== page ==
The most abused people in sports are basketball officials, who for a piddling sum are asked to make a thousand judgments every night in a game so fast, with such big players, that Solomon in his wisdom couldn't guess right on half the calls. The striped-shirt so-and-so's, as Adolph Rupp called them, must be diplomats and dictators, cops and arbiters. Reading the paper this week, you'd say the job also calls for hand-to-hand combat.

Not only are mortals asked to do the impossible, they must do it in a cauldron of emotion. Basketball players, more than any other team athletes, perform in full view, wearing little more than a grown man's underwear. Every nuance of behavior, each tidbit of body language, is instantly translated by spectators. If Joe Hero is angry over a striped-shirt's call, Joe Fan gets up on his back legs and screams at the bum.

This vicarious deal makes basketball two hours of frenzy. Already, every trip downcourt is full of potential wonder to dazzle all who see. What magic will Julius Erving work? Will Fred Brown throw the lob to Pat Ewing 14 feet high? Always we have a beautiful game. And, alas, always we have prancing, strutting, fuming, cursing coaches screaming at referees. If Joe Genius screams that the bum is blind, right away Joe Fan wants to hit the bum with a white cane.

Always thus, always so.

Only football officials, especially those of the NFL, seem above petty abuse. Hockey officials are so busy standing and watching fights they have little time for their own hassles. Meanwhile, tradition preserves the right of baseball managers to make dirt-kicking fools of themselves with umpires. The ugliest moments of all come in basketball, when officials are subjected to merciless badgering by coaches, who know better than anyone that every close call is debatable and every screaming objection is tantamount to riot.

It doesn't get much uglier than the scene at Fort Myer Monday night. Referee Joe Lalli disallowed a game's-end shot by West Chester State that would have tied American University at 68. The West Chester State coach, Earl Voss, followed a stampede of his players toward Lalli and his partner, Joe Sylvester.

Before it was over, a referee had been pushed down; military police with guard dogs came onto the basketball floor; a West Chester player, carrying a metal bar, tried to gain entrance to the referees' dressing room, and damage of $500 was done to the West Chester locker room.

Our reporter, Michael Wilbon, talked to the West Chester coach about the goings-on. Earl Voss said, "We got cheated, and you can print that." The next day, Wilbon asked about the locker room damage--a thermostat was stripped off the wall, a water fountain dismantled and a door partition ripped apart.

Voss: "It was the worst, the dirtiest, the filthiest locker room I've ever been in. The water fountain was so dirty I wouldn't drink from it. The whole thing wasn't worth $500."

Voss is a pioneer, breaking new ground in college basketball. This molder of character has shown us the light. If you don't like a referee's call and, on the very same night, you don't like your locker room, either, the prescribed behavior is to put the striped-shirt so-and-so to flight and then attack the thermostat, which at least can't run away.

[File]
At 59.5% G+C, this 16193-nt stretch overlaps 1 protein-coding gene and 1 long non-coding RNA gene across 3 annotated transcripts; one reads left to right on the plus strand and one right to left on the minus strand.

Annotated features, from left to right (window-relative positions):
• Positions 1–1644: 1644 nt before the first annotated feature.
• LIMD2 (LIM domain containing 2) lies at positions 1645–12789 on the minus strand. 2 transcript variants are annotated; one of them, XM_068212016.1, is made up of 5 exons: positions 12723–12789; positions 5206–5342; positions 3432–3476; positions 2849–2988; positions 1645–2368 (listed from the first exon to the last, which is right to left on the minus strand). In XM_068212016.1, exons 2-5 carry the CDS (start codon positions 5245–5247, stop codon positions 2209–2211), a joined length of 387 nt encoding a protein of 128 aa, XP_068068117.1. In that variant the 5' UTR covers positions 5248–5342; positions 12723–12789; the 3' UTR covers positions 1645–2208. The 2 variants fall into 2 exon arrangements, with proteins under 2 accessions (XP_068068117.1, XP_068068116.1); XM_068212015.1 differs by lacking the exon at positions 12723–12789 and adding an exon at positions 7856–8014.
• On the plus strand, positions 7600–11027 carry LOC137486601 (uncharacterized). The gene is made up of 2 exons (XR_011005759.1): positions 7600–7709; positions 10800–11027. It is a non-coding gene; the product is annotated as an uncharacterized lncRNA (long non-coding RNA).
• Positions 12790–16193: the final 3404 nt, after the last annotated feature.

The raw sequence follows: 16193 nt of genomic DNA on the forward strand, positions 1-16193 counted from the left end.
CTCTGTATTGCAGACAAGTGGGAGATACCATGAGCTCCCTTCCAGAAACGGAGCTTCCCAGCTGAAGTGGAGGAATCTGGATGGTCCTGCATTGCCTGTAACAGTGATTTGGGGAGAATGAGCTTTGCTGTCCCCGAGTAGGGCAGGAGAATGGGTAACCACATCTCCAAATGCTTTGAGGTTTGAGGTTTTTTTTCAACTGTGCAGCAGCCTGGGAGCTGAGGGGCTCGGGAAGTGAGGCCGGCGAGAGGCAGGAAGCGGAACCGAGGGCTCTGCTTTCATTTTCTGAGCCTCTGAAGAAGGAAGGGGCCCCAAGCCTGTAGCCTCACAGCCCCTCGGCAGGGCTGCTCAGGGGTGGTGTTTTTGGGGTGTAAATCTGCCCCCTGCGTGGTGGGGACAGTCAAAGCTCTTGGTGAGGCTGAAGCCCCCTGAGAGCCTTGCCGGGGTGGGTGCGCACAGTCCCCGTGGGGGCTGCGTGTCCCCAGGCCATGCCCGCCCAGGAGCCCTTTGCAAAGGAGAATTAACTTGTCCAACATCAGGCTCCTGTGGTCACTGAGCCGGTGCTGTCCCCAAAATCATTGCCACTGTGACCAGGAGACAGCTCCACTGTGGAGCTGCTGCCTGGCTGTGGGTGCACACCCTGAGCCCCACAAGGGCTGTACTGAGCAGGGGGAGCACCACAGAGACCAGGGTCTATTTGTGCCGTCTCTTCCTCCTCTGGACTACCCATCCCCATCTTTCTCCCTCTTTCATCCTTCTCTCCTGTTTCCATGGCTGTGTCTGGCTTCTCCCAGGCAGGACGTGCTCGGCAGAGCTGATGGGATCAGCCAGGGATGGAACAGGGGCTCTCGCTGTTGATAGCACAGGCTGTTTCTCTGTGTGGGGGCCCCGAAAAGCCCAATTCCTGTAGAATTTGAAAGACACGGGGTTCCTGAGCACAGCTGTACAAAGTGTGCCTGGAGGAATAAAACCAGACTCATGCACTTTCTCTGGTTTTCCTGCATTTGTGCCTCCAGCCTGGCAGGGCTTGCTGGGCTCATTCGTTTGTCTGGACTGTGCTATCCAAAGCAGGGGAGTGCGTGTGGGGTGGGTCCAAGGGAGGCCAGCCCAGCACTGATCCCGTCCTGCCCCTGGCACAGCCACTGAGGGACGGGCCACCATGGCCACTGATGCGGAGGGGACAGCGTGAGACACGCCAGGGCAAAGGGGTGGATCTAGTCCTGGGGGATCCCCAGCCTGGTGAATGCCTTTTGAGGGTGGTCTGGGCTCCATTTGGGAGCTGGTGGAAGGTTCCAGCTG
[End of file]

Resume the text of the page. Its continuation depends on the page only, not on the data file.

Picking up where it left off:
This isn't the coach's first difficulty with American. Last year, an AU player, Juan Jones, went scrambling for a loose ball near the coach's seat. According to Jones, he brushed against Voss, who in response angrily pushed him away.

Voss didn't see it that way. "Are you kidding?" he told Wilbon this week. "That's ridiculous. Jones threw me in the stands and I bounced out."

The West Chester athletic director, Dick Yoder, quizzed Voss last year about the Jones incident and has talked to the coach again this week.

"There's so much confusion I just don't want to go shooting from the hip," Yoder said yesterday. "We'd like to get to the bottom of this soon. If it turns out that people should be reprimanded, they will be. Right now . . . It's unacceptable. Darn it, something will be done."

Not a second too soon.

So referees aren't perfect.

Coaches are?

Another question: whatever happened to the rule that makes it an automatic technical foul for a coach to leap from his bench and question an official's call?

The answer is that the rule still exists, but no one calls it because if they did the game would be one long technical foul.

It's time to blow the whistle on these maniacs.

Sit 'em down with a T.

Give them no room to incite riot. If Bobby Knight wants to complain, make him send the film and a written complaint to the league office. Don't let him intimidate an official on the spot. Name a coach, any coach. Dean Smith, Lefty Driesell, Denny Crum, Saint John Wooden, John Thompson. It isn't only Earl Voss running loose. Intimidation of referees is part of every coach's bench strategy.

They intimidate the referees with screams, but they do it most effectively by the unspoken possibility of blackball. They won't hire the guy again. Or they'll ruin him with the league. Lefty Driesell says colleges need professional referees paid $75,000 a year. That makes sense. The referees would be better, and they would be beyond intimidation.

Obviously, the money isn't there for that, and who's to say Lefty wouldn't find the teensiest tiniest thing wrong with a pro referee? The answer is for university presidents to demand that their athletic people give officials the power of instant technicals, with orders to use the power. As soon as a berserk coach loses a game or two on technicals, he will learn to sit down and shut up.